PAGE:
Training Industry Quarterly - Spring 2011 - (Page 7)

AT THE EDITOR’S DESK | KARLHEINZ OEHLER LEARNING AND DEVELOPMENT MUST SPEAK THE LANGUAGE OF THE BUSINESS. LEARNING AGILITY: A COMPETITIVE ADVANTAGE T o outperform competition in turbulent economic environments requires learning agility at individual, team and organizational level. Learning agility means to look systemically at the employee lifecycle, starting with attracting and selecting the right candidates, followed by successful on-boarding, developing, retaining, and promoting employees who make a difference. To add value, learning and development (L&D) must play a critical role in each step of this process which will ultimately impact organizational effectiveness. This requires a very different L&D model, a model of adaptability and resilience capable of managing discontinuities in turbulent business environments. Managing discontinuities not only means the full integration of L&D into a company’s value creation chain, but to measure its impact on business results. Measuring the financial impact of L&D-related initiatives is difficult. L&D must be aligned with market dynamics and intrinsically linked to key company financial indicators. L&D must provide a real time response to business needs and focus on integrated solutions, not training programs. For L&D to add value, it must provide learning structures that enable knowledge transfer and application to achieve sustainable impact. And most importantly, L&D must bridge the gap between individual and organizational learning. To move L&D measurement from concept to reality, interdependencies between company objectives and L&D programs need to be recognized. The art of measurement is in its simplification. In the case of L&D, this means selecting only the financial key per- This Month’s Guest Editor Karl-Heinz Oehler serves as vice president, Global Talent Management for the Hertz Corporation. Karl-Heinz has over 30 years of extensive experience in developing both global human resources and organizational development strategies in a multicultural business context. Prior to joining Hertz, Karl-Heinz led Global Human Resources and Organization Development for the international division of The Reynolds and Reynolds Company. His previous positions included working for 15 years in senior positions with Texas Instruments. Email Karl-Heinz. Know someone who’d make an outstanding guest editor? Interested in becoming one yourself? Contact us at formance indicators (KPIs) which provide meaningful information for L&D and the business to act upon. With an almost indefinite number of measures to choose from there is a real risk of selecting too many. What appears to be a “key” performance indicator may in fact not really be key. There was never a more conducive environment for L&D to rise to the challenge of delivering value to the business. There was also never a greater demand from the business on L&D to reinvent itself to gain credibility. L&D must speak the language of the business to deliver timely, integrated solutions, not HR programs. At the end, it’s all about outperforming competition which needs holistic people development thinking to make a difference in the marketplace. But foremost, it requires a business-focused L&D function fully integrated into the value creation process. 7 TrainingIndustry Quarterly, Spring 2011 / A Training Industry, Inc. ezine /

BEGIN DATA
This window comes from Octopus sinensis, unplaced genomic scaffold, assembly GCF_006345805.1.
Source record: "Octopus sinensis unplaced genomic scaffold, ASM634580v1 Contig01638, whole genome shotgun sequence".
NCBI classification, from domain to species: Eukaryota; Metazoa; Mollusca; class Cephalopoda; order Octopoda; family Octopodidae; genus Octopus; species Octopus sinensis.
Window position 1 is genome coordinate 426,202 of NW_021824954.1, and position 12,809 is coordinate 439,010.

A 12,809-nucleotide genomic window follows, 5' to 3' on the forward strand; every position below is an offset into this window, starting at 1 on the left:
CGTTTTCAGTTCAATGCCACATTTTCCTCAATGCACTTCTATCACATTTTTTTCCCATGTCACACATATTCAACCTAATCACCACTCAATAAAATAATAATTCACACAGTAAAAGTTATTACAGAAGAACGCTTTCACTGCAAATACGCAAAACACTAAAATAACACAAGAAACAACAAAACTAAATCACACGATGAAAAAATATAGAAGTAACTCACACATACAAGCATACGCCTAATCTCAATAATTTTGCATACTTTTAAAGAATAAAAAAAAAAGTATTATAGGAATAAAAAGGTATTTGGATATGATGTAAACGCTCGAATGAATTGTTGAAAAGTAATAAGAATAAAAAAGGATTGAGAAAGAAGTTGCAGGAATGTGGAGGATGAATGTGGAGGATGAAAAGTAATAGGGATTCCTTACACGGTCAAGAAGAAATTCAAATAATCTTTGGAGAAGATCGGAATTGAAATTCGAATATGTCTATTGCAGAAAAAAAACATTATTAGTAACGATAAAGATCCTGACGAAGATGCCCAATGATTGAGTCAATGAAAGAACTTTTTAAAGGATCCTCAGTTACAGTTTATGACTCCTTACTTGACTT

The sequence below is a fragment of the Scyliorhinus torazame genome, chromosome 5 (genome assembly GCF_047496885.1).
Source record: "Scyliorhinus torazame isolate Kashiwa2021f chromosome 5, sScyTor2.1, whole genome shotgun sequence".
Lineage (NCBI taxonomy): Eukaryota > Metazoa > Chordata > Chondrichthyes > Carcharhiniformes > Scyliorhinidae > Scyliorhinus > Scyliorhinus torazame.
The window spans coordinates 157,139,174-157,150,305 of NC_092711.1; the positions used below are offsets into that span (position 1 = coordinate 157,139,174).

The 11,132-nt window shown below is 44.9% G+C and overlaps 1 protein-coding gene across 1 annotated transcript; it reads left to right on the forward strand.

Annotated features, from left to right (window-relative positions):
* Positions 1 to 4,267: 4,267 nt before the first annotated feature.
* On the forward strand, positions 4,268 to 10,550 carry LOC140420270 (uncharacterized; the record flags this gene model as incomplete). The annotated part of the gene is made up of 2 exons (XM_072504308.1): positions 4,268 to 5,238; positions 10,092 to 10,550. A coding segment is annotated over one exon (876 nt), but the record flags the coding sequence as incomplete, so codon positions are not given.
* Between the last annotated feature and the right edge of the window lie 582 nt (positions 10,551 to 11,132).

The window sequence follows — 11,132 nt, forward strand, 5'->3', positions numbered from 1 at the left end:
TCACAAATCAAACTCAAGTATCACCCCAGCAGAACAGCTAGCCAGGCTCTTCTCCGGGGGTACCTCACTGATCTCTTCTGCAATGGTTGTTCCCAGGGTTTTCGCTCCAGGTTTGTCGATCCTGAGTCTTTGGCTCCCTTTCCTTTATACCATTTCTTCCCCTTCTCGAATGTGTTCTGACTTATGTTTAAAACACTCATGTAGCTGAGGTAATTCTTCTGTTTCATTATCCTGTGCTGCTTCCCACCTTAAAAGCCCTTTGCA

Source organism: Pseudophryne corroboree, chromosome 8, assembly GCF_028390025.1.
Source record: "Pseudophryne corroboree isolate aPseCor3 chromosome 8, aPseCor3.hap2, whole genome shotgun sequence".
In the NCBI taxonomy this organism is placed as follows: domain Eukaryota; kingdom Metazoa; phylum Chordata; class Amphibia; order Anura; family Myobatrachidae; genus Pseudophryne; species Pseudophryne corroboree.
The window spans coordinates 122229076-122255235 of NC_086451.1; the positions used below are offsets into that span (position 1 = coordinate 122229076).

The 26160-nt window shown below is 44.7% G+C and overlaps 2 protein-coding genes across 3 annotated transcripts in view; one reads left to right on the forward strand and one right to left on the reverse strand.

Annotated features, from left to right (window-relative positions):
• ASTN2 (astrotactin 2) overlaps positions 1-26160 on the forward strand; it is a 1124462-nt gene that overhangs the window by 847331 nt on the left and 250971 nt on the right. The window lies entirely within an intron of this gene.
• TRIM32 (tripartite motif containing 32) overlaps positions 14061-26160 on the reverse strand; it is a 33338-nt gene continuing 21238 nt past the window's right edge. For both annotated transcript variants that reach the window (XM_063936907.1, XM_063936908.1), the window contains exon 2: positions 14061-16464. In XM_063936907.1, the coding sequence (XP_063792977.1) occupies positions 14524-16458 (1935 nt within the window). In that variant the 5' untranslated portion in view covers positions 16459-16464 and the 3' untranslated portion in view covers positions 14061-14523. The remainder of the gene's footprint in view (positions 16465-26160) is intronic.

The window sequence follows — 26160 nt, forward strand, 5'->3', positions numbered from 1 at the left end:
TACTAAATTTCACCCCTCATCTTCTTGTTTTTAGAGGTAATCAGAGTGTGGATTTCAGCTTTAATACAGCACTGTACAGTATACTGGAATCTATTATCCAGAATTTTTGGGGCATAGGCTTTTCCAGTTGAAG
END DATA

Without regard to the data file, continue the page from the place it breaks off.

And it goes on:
Table of Contents for the Digital Edition of Training Industry Quarterly - Spring 2011

Training Industry Quarterly - Spring 2011
From Where I Sit
At the Editor’s Desk
Performance & Productivity
Learning Technologies
Technical Training
Learning 2020
Developing High Impact Academia Partnerships
Sustainability – The Next Corporate Challenge
The LMS Evolution: Revolutionizing Form and Function
Video: The Next Hot Learning App?
Jackson Hewitt
Pay Attention to Knowledge Retention
Closing Arguments

Training Industry Quarterly - Spring 2011